SHARON CANFIELD DORSEY is an award-winning poet and author of two children’s books, Herman, the Hermit Crab and the Mystery of the Big, Black, Shiny Thing and Revolt of the Teacups. Her poems are also included in an anthology, Captured Moments. WATCH FOR A NEW CHILDREN’S BOOK IN THE FALL OF 2018.

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Cindy L. Freeman – No Rest for the Writer

Cindy Freeman

I can think of nothing more relaxing than spending a beautiful, summer evening sitting in a graveyard. That’s right. A graveyard. On Sunday evenings, the Yorktown Summer Music Series is performed in the cemetery of Grace Episcopal Church. Last night we took a picnic supper, a bottle of wine and folding chairs to enjoy the music of one of our favorite local bands, Poisoned Dwarf.

The cemetery was nestled under a canopy of trees that surely must be as old as some of the departed who have rested beneath that earth for two hundred years or more. Many of the tombstones were broken or so worn you couldn’t read the inscriptions. I couldn’t help thinking about the lives of the people who were buried there. I started imagining stories about them, wondering whether they had lived during the Revolutionary War or perhaps died because of the war. Had some of them fought in the nearby battlefields or traversed the river down the hill? Had they been active members of the Episcopal church that served as a backdrop for the concert?

I tried to imagine the life of one woman whose husband had died many years before she did. Was she left to raise a brood of children on her own? One tombstone reminded me that infant mortality was very high in the seventeenth and eighteenth centuries. Losing children to disease was a common occurrence in the generations before vaccinations and good medical care. But the heartfelt inscription indicated the loss was no less painful for those parents.

As I sipped my wine from a plastic flute, my imagination soared. I found myself assigning faces, personalities, and settings to both the deceased and their survivors. I found myself making up stories in my head and wishing I had taken my laptop to the concert.

I began to glance around at the other concertgoers and wondered about their lives and their stories. Where had they lived, traveled, worshipped, worked, and raised their families? Who might be dealing with chronic illness, a cancer diagnosis, divorce or the recent death of a loved one? When they laid their heads on their pillows each night, what was on their minds just before going to sleep?

I went to the concert to relax and take a break from writing. But my mind wouldn’t shut down and let me simply enjoy the music and the pleasant breeze. I’ve heard other authors of fiction mention this sometimes-frustrating phenomenon. Every situation we encounter and every person we meet inspires us to write. Fortunately, retirement affords me time to write every day.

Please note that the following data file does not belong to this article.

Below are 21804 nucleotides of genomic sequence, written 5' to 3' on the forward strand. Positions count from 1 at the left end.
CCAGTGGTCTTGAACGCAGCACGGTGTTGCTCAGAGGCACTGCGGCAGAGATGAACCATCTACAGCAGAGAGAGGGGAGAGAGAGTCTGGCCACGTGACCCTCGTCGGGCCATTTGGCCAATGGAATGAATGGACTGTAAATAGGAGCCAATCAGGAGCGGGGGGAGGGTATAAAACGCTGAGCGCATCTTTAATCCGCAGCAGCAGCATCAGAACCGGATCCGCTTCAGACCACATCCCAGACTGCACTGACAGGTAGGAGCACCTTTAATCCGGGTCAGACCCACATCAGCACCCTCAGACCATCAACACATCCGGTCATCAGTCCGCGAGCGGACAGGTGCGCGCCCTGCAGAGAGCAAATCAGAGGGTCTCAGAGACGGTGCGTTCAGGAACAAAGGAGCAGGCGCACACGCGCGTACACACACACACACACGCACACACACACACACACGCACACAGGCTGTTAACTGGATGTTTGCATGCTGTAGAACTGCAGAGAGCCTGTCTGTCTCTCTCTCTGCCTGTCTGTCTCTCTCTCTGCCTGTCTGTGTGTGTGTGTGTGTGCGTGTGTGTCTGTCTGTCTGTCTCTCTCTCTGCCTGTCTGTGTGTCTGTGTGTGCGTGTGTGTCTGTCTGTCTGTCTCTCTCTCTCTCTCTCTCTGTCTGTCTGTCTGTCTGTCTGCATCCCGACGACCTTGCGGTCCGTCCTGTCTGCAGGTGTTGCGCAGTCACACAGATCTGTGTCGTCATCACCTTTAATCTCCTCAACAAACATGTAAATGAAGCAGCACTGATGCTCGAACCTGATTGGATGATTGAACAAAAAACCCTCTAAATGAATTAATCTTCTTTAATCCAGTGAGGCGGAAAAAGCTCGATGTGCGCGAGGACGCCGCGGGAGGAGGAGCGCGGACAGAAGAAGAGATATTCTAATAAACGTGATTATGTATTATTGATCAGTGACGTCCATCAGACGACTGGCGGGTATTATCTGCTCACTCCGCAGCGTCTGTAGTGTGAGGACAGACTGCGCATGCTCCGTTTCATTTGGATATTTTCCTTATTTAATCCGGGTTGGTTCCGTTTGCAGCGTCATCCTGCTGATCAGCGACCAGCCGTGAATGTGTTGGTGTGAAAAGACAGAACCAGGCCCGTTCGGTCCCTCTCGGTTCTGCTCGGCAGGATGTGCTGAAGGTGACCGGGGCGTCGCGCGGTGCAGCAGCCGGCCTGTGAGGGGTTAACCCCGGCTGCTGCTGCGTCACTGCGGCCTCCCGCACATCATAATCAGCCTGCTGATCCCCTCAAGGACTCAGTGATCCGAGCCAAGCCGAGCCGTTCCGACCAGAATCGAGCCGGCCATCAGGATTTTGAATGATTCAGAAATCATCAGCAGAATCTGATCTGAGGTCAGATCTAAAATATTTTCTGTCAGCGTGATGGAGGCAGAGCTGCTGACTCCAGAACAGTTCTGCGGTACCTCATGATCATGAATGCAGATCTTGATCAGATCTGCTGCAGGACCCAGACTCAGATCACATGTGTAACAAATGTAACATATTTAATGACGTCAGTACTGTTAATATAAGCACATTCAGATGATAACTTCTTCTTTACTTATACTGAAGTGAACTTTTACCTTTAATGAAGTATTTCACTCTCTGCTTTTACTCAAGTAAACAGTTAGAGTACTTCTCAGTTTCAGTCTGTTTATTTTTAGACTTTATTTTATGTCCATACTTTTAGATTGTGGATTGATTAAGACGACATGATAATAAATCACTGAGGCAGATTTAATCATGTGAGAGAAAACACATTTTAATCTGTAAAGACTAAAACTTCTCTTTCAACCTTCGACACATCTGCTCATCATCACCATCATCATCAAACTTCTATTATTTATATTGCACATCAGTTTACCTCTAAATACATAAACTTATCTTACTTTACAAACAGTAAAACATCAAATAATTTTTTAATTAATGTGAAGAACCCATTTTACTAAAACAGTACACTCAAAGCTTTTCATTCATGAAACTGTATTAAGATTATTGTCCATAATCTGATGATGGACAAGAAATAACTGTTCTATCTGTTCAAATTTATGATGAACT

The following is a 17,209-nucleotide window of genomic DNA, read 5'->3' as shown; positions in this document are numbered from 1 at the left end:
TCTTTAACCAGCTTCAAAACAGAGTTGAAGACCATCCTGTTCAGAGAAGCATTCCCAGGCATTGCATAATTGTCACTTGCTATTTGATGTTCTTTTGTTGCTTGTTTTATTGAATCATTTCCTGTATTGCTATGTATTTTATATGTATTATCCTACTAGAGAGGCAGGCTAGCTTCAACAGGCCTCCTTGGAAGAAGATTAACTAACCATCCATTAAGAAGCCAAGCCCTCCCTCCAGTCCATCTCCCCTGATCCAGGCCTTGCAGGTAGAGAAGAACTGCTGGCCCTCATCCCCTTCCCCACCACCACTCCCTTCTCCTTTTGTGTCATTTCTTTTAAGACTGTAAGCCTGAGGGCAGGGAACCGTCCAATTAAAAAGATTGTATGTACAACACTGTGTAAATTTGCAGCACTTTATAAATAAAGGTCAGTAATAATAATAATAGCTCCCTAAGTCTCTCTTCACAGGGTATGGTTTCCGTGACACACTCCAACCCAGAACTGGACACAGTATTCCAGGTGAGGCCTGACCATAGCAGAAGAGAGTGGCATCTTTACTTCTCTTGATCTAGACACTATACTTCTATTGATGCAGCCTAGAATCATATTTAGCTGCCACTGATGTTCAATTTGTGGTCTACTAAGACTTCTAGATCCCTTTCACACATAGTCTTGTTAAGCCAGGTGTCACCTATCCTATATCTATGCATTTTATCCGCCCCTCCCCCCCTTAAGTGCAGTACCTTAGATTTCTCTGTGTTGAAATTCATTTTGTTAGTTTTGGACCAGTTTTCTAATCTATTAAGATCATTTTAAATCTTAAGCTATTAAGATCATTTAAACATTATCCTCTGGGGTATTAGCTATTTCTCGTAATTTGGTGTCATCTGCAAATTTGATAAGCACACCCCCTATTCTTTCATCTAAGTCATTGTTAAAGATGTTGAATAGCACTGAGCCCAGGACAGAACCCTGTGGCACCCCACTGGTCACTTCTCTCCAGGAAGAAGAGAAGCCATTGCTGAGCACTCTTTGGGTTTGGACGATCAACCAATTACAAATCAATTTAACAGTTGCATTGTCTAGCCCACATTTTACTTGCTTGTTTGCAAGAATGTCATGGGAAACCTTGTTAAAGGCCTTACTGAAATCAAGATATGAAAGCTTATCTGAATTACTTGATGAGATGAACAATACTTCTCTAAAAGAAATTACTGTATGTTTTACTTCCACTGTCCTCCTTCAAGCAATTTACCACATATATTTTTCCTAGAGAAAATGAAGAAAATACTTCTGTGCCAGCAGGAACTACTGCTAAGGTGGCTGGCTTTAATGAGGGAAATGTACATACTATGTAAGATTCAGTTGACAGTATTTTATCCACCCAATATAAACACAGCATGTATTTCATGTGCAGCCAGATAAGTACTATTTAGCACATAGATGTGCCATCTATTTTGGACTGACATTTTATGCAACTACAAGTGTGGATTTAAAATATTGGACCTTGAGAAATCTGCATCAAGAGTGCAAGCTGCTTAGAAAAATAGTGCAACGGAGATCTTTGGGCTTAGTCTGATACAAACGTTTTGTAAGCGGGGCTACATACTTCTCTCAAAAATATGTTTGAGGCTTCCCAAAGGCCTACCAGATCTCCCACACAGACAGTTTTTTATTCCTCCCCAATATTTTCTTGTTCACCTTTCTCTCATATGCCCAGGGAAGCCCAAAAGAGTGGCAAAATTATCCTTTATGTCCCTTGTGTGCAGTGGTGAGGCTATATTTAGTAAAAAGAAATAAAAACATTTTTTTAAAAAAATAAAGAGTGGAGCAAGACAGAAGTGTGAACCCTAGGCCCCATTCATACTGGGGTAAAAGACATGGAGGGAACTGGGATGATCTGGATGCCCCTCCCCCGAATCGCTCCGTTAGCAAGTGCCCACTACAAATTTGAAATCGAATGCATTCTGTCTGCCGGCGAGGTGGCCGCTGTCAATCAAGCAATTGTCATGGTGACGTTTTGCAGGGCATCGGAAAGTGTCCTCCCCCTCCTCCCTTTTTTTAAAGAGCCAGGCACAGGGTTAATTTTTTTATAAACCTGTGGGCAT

Cindy L. Freeman is the author of two award-winning short stories, a novella, Diary in the Attic, and three published novels: Unrevealed, The Dark Room, and I Want to Go Home. Website:; Facebook page: Cindy Loomis Freeman. Her books are available through or





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Susan Williamson – Kayaking

Susan Williamson

This morning we went kayaking at Waller Mill Park. We were the only vessels on the reservoir and the beauty and peace of the trees reflected in the still water were amazing. Every leaf had a mirror image and sun and shade blurred the boundary of water and tree.

The first time we went kayaking was in Shem Creek near Charleston.  The quiet, the water fowl, the occasional fisherman on his dock were all wonderful. I liked it so well that I used it in a scene in Turkmen Captives (re-released this week as Desert Tail). We eventually bought our own kayaks and took them to Belews Creek Lake near Winston-Salem. Our Shem Creek experience told us we didn’t want a tandem kayak. But life got busy and we eventually sol d them to a friend.

We kayaked in Key West and saw sponges growing in the clear water. That was also very enjoyable except for occasionally getting stuck in the mangroves.

Today was the first time in a few years that I had gone, and my first at Waller Mill, but I vowed to go often. Once I had the paddle turned the right way it was easy to soar across the lake.  While I was enjoying the quiet, my husband said, “We need music.” He proceeded to whistle and hum and make his own, especially when tunneling under the road where he could have an echo.

I will go often, but perhaps occasionally solo.

Susan Williamson is a former newspaper editor, educator, professional horsewoman, extension agent and food coop manager. She is the author of two novels, Desert Tail and Dead on the Trail. Her newest novel, Tangled Tail will be released in September. A childrens book, The Riding Lesson, will be published this fall by High Tide Publications.

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Larry Finkelstein – Don’t Burn Down Bridges

Just spoke to a client who was given an offer for a three-month consulting assignment but considered the offer too low. Her question was, what to do? She thinks that she will really enjoy the work but it pays much less than her normal rate.

I suggested the following:

First, was there a minimum salary that she would consider doable? If she would resent taking less than that figure she should probably say no. Was she prepared to walk away?

Were there any kinds of benefits associated with the offer that made it more attractive / could make it more attractive.

What kind of evidence could she provide that would support her request for a higher salary. I suggested using Glassdoor, CareerBuilder or other sites that supply income information.

What kinds of evidence could she provide that her personal skills merited an amount above their offer. After all, they did think she was a good candidate and had chosen her out of a competitive field.

After providing the employer with this information, wait. See if they would increase the offer at this point. If not, make a counter offer. Give them a range where the bottom of the range would be acceptable to her.

Negotiations often have multiple steps. Don’t react too quickly and don’t burn bridges.